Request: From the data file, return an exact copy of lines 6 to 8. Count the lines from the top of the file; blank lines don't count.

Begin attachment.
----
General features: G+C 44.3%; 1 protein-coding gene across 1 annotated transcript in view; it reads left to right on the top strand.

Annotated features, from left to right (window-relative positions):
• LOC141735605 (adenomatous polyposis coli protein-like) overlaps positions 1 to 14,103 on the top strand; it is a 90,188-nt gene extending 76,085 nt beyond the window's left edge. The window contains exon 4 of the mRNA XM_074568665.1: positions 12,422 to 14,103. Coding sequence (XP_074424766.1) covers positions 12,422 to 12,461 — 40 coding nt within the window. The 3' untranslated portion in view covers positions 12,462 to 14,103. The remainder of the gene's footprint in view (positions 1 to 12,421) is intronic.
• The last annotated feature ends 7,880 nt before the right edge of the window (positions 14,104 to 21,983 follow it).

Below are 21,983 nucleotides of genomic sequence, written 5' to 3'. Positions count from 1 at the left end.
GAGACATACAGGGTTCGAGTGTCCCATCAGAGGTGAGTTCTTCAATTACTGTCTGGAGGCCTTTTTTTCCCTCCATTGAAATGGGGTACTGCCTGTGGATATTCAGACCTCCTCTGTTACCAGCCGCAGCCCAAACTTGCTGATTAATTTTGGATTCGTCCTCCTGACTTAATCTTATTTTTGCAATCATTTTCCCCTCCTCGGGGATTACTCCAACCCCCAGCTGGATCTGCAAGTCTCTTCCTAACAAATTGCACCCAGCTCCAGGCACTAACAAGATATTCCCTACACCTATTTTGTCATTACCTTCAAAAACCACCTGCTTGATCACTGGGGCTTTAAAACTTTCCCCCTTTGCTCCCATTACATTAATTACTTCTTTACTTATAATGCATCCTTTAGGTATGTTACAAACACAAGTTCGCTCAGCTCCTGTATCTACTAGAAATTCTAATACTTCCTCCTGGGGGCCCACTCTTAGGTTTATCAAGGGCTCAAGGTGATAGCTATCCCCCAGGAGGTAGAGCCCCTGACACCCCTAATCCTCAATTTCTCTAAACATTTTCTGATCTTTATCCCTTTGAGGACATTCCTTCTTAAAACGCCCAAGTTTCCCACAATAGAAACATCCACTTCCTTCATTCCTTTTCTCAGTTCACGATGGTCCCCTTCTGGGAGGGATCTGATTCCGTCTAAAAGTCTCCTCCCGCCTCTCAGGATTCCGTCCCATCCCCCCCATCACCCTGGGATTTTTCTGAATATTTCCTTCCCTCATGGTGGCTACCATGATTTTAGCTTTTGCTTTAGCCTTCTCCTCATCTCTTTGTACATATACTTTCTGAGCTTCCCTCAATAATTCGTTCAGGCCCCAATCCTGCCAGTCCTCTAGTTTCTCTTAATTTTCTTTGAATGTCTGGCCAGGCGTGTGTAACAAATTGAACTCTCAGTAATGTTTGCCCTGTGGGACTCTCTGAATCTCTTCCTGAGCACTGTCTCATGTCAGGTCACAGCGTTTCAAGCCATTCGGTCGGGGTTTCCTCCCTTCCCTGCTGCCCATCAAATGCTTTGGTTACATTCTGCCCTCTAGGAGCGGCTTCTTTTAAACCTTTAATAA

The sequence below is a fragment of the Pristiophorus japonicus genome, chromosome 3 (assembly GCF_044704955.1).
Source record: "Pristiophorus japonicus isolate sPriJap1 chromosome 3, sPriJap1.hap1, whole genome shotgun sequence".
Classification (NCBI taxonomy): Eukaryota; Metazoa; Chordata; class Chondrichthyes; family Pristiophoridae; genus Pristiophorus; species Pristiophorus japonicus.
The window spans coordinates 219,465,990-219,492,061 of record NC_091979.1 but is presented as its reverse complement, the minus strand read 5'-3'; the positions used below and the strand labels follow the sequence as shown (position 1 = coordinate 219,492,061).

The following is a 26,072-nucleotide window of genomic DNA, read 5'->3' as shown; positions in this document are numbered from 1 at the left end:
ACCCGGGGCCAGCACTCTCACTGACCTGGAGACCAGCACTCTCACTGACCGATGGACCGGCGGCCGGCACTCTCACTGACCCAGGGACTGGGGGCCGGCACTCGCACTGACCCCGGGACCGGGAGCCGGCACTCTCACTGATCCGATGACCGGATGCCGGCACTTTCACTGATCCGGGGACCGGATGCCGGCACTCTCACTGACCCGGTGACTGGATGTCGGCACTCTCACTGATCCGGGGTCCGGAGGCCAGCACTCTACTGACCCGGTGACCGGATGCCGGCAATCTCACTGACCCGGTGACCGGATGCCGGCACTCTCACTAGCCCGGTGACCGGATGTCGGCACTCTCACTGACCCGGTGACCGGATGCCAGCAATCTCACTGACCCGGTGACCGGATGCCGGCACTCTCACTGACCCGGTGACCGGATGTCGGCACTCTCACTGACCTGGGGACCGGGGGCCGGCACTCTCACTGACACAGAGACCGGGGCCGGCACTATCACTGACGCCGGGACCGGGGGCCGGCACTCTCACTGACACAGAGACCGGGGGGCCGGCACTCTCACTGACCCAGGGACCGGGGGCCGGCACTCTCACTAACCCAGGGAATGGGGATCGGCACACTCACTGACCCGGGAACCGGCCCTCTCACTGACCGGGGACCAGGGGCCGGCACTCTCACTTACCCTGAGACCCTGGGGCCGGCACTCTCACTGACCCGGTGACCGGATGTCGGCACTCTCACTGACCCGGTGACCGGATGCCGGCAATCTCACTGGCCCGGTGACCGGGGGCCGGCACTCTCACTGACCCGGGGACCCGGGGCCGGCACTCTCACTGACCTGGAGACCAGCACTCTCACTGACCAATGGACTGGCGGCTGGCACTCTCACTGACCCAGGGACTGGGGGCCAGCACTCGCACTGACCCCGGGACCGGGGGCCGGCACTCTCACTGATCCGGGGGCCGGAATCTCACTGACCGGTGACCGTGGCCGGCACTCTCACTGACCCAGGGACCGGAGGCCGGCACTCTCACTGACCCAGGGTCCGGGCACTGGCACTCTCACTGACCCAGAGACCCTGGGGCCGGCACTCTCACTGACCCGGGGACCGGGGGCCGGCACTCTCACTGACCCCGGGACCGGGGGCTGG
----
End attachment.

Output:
GAGACATACAGGGTTCGAGTGTCCCATCAGAGGTGAGTTCTTCAATTACTGTCTGGAGGCCTTTTTTTCCCTCCATTGAAATGGGGTACTGCCTGTGGATATTCAGACCTCCTCTGTTACCAGCCGCAGCCCAAACTTGCTGATTAATTTTGGATTCGTCCTCCTGACTTAATCTTATTTTTGCAATCATTTTCCCCTCCTCGGGGATTACTCCAACCCCCAGCTGGATCTGCAAGTCTCTTCCTAACAAATTGCACCCAGCTCCAGGCACTAACAAGATATTCCCTACACCTATTTTGTCATTACCTTCAAAAACCACCTGCTTGATCACTGGGGCTTTAAAACTTTCCCCCTTTGCTCCCATTACATTAATTACTTCTTTACTTATAATGCATCCTTTAGGTATGTTACAAACACAAGTTCGCTCAGCTCCTGTATCTACTAGAAATTCTAATACTTCCTCCTGGGGGCCCACTCTTAGGTTTATCAAGGGCTCAAGGTGATAGCTATCCCCCAGGAGGTAGAGCCCCTGACACCCCTAATCCTCAATTTCTCTAAACATTTTCTGATCTTTATCCCTTTGAGGACATTCCTTCTTAAAACGCCCAAGTTTCCCACAATAGAAACATCCACTTCCTTCATTCCTTTTCTCAGTTCACGATGGTCCCCTTCTGGGAGGGATCTGATTCCGTCTAAAAGTCTCCTCCCGCCTCTCAGGATTCCGTCCCATCCCCCCCATCACCCTGGGATTTTTCTGAATATTTCCTTCCCTCATGGTGGCTACCATGATTTTAGCTTTTGCTTTAGCCTTCTCCTCATCTCTTTGTACATATACTTTCTGAGCTTCCCTCAATAATTCGTTCAGGCCCCAATCCTGCCAGTCCTCTAGTTTCTCTTAATTTTCTTTGAATGTCTGGCCAGGCGTGTGTAACAAATTGAACTCTCAGTAATGTTTGCCCTGTGGGACTCTCTGAATCTCTTCCTGAGCACTGTCTCATGTCAGGTCACAGCGTTTCAAGCCATTCGGTCGGGGTTTCCTCCCTTCCCTGCTGCCCATCAAATGCTTTGGTTACATTCTGCCCTCTAGGAGCGGCTTCTTTTAAACCTTTAATAA

The sequence below is a fragment of the Pristiophorus japonicus genome, chromosome 3 (assembly GCF_044704955.1).
Source record: "Pristiophorus japonicus isolate sPriJap1 chromosome 3, sPriJap1.hap1, whole genome shotgun sequence".